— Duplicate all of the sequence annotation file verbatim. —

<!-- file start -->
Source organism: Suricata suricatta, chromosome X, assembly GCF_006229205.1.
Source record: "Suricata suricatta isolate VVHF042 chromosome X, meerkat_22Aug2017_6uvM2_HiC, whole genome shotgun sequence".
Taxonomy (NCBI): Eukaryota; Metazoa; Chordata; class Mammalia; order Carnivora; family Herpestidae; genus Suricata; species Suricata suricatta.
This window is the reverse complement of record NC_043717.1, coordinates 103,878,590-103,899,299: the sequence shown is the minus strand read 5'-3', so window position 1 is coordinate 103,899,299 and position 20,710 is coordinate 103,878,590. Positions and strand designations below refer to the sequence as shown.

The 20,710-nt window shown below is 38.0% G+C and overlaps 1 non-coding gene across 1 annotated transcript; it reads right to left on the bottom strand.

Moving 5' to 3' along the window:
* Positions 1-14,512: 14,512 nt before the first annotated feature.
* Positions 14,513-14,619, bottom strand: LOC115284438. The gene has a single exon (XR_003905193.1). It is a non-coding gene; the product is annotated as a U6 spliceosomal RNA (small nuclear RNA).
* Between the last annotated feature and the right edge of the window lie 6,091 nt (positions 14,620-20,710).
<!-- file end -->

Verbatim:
Source organism: Suricata suricatta, chromosome X, assembly GCF_006229205.1.
Source record: "Suricata suricatta isolate VVHF042 chromosome X, meerkat_22Aug2017_6uvM2_HiC, whole genome shotgun sequence".
Taxonomy (NCBI): Eukaryota; Metazoa; Chordata; class Mammalia; order Carnivora; family Herpestidae; genus Suricata; species Suricata suricatta.
This window is the reverse complement of record NC_043717.1, coordinates 103,878,590-103,899,299: the sequence shown is the minus strand read 5'-3', so window position 1 is coordinate 103,899,299 and position 20,710 is coordinate 103,878,590. Positions and strand designations below refer to the sequence as shown.

The 20,710-nt window shown below is 38.0% G+C and overlaps 1 non-coding gene across 1 annotated transcript; it reads right to left on the bottom strand.

Moving 5' to 3' along the window:
* Positions 1-14,512: 14,512 nt before the first annotated feature.
* Positions 14,513-14,619, bottom strand: LOC115284438. The gene has a single exon (XR_003905193.1). It is a non-coding gene; the product is annotated as a U6 spliceosomal RNA (small nuclear RNA).
* Between the last annotated feature and the right edge of the window lie 6,091 nt (positions 14,620-20,710).